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Fearless Keyboard Warrior
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115 Posts
Discussion Starter · #1 ·
Virago XV920 Build


This bike isn't a fighter, but it's still a build... so I figured you guys would like it anyway.

I'm one of those people who can't not have a project of some sort going on, so it was only a matter of time before I bought another bike once I finished my Bandit build, which involved taking this:


To this:


(Build thread link is in my sig if you haven't seen it already)

This build actually started last September, so this first part will be getting you caught up on the build.

Enjoy!

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The build started when I picked up a 1982 Yamaha Virago (XV920). It's in really good condition for a 32+ year old bike, and it only has 10k miles on it.



These bikes are pretty tragic looking in stock form, but that will change soon enough.



It hadn't been started in about 10 years, so once I got home, I got right to work tearing it down to clean out the gunk.



I changed the oil, filter, and spark plugs, then drained the carbs. The bike cranked right over and gave me a little sputter, but didn't want to fully start. I blame that on the dirty carbs and the fact that the battery I was using was too small for the bike and barely had enough cranking amps to turn the big V-twin over.

The Hitachi carbs on these bikes are notorious for being a pain in the ass to synchronize and tune, so I didn't even bother. I immediately binned those in favor of a single 40mm Mikuni. Easier to tune, less 'stuff' on the bike, and they greatly improve low end power (at the expense of a little top end power, but I'm okay with that).

This build will get finished a lot faster than my last one because I'm building this for a friend of mine, and I promised to have it done by the end of the winter (it's actually going to be a surprise for his wife's birthday).

Plans for the bike were fluid, but the general direction the bike will be taking will be something along the lines of a bobber/cafe style, with a few sport bike elements mixed in.

I was excited to get to work on this project because I'd been wanting to build a Virago for awhile now. They're such ugly bikes in stock form, but there is a ton of potential hidden underneath all the crappy 80s design Yamaha covered them in.

Stripped down to the bare essentials:



This is pretty much all I kept from the donor bike.

Then I mounted up the Triumph Speed Triple front end (this was left over from my Bandit build, it was going to go on that bike before I got a killer deal on the GSXR front end on that's on it now). As luck would have it, the Triumph stem worked perfect with the Virago head bearings, so I didn't need to spend a bunch of time figuring out a custom bearing solution and/or swapping the stems on the yokes. *



I also ordered a tank from an XV750 since the factory XV920 tank is big and ugly.

 

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Fearless Keyboard Warrior
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115 Posts
Discussion Starter · #2 ·
Not long after I bought the bike, I dropped it off with my friend Rob to take care of some of the welding and fab work that I couldn't handle myself. His Skillz > My skillz



The fab work took longer than anticipated, but as usual it was worth it. Rob does amazing work. One of these days I'll have myself a proper shop/garage (instead of my basement) where I can fab things on my own... but until then Flipside is my go-to. :)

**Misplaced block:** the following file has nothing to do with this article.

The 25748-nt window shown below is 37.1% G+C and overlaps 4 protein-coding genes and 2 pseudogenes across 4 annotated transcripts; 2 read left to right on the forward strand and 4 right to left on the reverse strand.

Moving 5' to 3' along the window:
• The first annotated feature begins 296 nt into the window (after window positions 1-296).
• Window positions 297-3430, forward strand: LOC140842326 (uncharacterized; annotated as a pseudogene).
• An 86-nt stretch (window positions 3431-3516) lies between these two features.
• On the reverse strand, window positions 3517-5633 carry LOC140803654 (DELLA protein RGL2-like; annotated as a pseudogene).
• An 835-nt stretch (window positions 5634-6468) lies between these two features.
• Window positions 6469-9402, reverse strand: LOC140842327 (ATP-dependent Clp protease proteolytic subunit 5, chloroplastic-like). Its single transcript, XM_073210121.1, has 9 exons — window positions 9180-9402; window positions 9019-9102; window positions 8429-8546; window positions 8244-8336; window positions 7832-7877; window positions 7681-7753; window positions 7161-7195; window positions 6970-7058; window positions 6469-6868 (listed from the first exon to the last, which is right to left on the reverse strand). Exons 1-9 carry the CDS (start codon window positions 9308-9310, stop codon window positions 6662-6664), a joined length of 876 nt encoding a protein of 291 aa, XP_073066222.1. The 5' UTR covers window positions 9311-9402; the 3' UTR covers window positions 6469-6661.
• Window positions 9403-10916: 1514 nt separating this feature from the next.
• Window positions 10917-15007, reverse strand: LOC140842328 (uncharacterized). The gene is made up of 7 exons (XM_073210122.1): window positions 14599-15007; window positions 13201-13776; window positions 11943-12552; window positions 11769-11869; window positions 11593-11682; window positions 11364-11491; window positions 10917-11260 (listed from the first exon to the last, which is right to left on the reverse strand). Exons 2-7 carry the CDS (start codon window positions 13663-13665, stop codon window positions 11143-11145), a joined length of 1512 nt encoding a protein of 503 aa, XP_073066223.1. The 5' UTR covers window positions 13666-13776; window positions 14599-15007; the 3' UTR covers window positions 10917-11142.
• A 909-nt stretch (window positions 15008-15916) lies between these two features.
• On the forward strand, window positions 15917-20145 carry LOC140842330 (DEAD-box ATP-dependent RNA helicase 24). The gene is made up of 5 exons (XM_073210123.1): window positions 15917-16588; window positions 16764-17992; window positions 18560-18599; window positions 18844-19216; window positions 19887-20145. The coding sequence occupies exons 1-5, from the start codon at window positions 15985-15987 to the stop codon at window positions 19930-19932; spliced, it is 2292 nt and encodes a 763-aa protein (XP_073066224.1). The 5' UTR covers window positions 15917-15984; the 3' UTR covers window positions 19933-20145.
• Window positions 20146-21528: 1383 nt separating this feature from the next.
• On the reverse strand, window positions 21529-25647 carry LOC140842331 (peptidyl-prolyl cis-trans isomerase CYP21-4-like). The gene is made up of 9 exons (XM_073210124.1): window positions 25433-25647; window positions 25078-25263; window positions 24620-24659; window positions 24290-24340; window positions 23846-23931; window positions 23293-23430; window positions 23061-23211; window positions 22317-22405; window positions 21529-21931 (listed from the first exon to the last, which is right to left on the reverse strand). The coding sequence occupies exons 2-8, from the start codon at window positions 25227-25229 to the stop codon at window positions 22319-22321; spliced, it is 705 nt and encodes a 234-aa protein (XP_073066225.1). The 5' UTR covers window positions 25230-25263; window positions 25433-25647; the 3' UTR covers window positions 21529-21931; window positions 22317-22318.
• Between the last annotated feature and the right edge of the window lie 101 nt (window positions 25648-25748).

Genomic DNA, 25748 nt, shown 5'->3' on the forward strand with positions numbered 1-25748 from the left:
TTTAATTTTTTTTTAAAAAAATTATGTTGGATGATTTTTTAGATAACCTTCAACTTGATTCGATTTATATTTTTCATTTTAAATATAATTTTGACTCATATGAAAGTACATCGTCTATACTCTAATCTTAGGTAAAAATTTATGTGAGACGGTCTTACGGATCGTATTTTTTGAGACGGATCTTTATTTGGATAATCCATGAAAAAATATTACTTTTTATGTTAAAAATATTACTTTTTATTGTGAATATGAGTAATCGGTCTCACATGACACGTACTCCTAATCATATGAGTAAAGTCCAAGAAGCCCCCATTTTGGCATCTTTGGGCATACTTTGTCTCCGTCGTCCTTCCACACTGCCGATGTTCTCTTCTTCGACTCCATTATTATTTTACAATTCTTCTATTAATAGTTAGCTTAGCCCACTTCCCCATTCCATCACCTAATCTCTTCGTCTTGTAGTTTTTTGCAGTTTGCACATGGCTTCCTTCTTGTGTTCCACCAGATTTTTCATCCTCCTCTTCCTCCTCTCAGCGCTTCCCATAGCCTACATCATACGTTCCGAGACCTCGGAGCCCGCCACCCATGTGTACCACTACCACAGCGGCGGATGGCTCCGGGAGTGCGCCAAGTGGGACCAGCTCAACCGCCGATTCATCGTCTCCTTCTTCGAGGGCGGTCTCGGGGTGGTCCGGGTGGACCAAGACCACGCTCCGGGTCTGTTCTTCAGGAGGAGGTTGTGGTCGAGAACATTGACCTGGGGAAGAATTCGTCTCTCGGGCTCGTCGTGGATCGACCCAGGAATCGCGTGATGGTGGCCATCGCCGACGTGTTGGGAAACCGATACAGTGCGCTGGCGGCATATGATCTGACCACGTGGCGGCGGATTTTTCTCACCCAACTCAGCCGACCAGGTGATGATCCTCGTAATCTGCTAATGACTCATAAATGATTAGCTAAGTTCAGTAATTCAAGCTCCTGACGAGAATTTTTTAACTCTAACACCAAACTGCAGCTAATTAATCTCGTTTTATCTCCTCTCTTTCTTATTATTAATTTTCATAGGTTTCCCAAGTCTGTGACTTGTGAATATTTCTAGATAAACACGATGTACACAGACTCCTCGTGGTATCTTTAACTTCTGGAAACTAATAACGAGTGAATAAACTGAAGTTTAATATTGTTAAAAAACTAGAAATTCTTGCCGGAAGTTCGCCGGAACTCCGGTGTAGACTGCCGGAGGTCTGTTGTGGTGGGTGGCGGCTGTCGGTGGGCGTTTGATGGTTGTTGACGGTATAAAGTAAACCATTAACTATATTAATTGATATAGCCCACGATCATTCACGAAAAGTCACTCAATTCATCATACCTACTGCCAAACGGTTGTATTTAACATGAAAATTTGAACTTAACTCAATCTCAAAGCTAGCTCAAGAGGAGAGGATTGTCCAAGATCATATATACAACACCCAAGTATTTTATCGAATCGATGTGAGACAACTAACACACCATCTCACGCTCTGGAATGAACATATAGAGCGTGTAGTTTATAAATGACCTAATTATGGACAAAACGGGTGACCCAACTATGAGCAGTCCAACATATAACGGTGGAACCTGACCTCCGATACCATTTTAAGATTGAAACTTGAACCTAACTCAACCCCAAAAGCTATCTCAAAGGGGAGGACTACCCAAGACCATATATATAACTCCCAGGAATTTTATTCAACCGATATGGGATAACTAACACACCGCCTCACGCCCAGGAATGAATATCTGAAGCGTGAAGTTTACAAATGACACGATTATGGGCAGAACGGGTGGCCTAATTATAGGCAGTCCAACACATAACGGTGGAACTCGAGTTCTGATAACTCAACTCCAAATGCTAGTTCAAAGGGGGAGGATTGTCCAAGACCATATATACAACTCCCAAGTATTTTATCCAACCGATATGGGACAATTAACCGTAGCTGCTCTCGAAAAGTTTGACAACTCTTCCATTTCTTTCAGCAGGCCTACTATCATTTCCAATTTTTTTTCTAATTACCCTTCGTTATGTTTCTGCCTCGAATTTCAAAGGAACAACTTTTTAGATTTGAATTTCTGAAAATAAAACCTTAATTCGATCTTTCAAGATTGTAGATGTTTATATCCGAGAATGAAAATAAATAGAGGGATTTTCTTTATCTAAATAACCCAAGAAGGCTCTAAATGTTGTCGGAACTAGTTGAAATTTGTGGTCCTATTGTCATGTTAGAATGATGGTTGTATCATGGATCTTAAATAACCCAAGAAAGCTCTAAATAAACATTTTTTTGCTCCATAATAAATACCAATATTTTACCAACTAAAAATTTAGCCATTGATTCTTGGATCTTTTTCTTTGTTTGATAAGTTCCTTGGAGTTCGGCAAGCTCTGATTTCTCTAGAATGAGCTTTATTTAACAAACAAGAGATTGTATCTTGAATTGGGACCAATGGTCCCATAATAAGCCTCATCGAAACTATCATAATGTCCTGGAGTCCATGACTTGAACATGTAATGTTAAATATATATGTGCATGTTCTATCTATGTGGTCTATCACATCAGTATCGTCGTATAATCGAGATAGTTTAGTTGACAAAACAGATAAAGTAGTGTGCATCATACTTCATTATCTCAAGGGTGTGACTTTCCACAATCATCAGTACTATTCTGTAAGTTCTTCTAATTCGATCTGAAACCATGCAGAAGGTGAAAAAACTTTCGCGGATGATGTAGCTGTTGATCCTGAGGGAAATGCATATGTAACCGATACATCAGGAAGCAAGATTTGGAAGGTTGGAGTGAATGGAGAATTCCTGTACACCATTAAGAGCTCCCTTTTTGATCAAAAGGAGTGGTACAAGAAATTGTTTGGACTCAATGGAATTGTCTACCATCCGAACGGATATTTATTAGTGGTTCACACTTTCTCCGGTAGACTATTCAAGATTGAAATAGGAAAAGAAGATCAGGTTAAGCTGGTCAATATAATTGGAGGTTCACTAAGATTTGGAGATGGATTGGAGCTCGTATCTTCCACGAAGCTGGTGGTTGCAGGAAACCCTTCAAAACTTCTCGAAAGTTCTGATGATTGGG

The frame was modified so the battery can be hidden under the tank, and a we came up with a new subframe for the seat that also raises the tank a few inches, and changes how it mounts to the bike.









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I bought a rear wheel from a Virago 535 to adapt to the bike, because this model wasn't available with a laced wheel, and being a shaft drive bike, my options are pretty limited for rear wheels. I machined the 15"x3" XV535 rear wheel to accept the XV920 drive flange and it bolted right up after swapping the bearings (and sourcing one additional bearing). The hub on this wheel is a little wider than the factory wheel, so I'll need to machine the axle a bit so it can slide all the way through (the spacers are "built in" on the axle on these). Bonus: I have room for a 150mm wide tire in the rear with this wheel, as opposed to the 130 it had stock.



I really wanted to use a 16" wheel on the front of this bike so I could run chunky tires, but the wider hub that the models with 16" front wheels use is too wide to work on these forks, and it would cost too much to do the machining required to make it fit for the budget I have for this bike. So, I went with a 19" wheel instead.

The front wheel is going to be a bit of a Frankenstein, but it should be fairly straightforward once I'm done with the machining. As mentioned above, the rim and hub is from a Harley, which will be fit to the Triumph Speed Triple forks (will need to lathe the axle down from 20mm to 3/4"), then I will need to machine a set of 1st gen Suzuki Hayabusa front rotors to bolt up to the Harley hubs, plus some spacers to get the calipers centered on the rotors. You don't see many bobbers with 4-piston, 320mm brakes. :rock:

 

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Fearless Keyboard Warrior
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115 Posts
Discussion Starter · #3 ·
I also started on the new electrical system. EVERYTHING is new on this wiring harness (the old stuff worked fine, but I'd rather not put 33 year old electrical components back on this bike).

The factory TCI ignition on these bikes is known to be really troublesome (these bikes were one of the first bikes to have electronic ignition, and the "technology" has not stood the test of time very well), so the entire ignition system got binned and was replaced with a digital ignition system from http://www.c5ignitions.com/, the bike is also getting a Motogadget MLock keyless RFID ignition, an LED headlight, and a new 4-brush starter (the starters are also common issue on these, and were under-powered, which led to a lot of starting issues that these bikes are known for).